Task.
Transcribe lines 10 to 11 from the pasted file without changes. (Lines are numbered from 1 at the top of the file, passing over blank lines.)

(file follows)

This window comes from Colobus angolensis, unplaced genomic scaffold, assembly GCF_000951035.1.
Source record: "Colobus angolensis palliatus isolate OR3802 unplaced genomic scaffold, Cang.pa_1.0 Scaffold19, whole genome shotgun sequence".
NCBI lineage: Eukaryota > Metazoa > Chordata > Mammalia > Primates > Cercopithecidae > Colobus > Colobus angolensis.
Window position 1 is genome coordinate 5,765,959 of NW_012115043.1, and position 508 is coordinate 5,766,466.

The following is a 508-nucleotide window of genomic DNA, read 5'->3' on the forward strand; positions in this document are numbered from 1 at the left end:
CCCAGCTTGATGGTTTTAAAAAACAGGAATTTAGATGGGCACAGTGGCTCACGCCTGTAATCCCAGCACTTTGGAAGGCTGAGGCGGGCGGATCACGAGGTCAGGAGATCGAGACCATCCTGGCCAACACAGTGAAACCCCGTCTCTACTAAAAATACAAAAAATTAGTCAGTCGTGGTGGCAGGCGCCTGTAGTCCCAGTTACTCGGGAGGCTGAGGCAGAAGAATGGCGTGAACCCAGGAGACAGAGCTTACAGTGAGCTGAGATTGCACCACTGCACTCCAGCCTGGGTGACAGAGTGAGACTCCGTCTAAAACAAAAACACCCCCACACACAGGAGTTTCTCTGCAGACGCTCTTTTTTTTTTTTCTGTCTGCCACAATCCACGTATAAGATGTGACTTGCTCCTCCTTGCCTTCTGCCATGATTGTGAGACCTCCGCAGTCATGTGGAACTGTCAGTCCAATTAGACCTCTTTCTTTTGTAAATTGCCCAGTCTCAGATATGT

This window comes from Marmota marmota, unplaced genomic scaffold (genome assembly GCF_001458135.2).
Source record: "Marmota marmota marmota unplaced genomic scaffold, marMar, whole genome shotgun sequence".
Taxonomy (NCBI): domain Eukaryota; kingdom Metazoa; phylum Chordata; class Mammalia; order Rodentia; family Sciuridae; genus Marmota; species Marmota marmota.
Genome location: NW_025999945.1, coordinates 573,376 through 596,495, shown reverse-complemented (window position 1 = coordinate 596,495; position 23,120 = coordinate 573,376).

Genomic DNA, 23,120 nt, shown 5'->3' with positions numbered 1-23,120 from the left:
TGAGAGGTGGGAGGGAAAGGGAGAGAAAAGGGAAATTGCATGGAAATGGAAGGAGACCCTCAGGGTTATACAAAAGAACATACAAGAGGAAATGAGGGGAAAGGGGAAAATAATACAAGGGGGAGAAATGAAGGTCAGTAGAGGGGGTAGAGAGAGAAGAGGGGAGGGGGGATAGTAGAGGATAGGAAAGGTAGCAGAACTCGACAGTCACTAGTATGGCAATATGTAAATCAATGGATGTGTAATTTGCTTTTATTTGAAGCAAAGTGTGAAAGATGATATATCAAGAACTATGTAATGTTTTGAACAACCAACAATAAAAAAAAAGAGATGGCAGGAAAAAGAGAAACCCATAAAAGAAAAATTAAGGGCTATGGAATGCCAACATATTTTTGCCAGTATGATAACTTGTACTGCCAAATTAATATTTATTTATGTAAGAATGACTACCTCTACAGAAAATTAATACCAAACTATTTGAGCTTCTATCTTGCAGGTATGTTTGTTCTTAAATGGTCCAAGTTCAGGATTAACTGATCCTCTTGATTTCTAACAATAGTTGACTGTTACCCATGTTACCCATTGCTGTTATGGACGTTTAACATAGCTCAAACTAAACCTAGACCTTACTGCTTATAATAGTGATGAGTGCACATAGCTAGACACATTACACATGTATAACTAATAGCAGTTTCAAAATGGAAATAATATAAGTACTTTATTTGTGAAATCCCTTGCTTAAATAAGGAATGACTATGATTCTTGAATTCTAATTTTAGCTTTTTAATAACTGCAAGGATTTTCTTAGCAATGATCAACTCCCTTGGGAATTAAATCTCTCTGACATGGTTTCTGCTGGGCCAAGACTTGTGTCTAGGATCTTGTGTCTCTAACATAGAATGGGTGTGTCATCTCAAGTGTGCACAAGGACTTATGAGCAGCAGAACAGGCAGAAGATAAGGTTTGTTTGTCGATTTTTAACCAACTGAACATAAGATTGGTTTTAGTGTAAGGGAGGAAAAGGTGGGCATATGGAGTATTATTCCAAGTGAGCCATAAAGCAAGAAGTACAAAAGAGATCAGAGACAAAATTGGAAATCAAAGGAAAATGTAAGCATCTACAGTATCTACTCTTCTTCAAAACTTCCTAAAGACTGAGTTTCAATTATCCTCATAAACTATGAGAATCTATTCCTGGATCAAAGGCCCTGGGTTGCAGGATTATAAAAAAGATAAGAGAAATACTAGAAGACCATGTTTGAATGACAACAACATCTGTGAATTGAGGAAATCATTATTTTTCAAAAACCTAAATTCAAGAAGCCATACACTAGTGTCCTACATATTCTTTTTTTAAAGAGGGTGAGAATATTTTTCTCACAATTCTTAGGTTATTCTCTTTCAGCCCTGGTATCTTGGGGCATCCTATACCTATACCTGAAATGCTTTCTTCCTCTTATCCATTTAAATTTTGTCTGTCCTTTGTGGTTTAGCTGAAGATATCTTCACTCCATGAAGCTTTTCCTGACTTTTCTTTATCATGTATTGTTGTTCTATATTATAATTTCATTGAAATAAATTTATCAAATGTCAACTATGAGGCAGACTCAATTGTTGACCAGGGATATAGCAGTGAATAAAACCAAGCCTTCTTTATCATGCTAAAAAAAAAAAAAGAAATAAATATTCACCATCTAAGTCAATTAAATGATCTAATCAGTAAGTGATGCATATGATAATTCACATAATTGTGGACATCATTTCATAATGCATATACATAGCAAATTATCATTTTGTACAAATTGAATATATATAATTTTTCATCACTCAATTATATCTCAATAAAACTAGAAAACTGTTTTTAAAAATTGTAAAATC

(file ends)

Genome location: NW_025999945.1, coordinates 573,376 through 596,495, shown reverse-complemented (window position 1 = coordinate 596,495; position 23,120 = coordinate 573,376).

Genomic DNA, 23,120 nt, shown 5'->3' with positions numbered 1-23,120 from the left: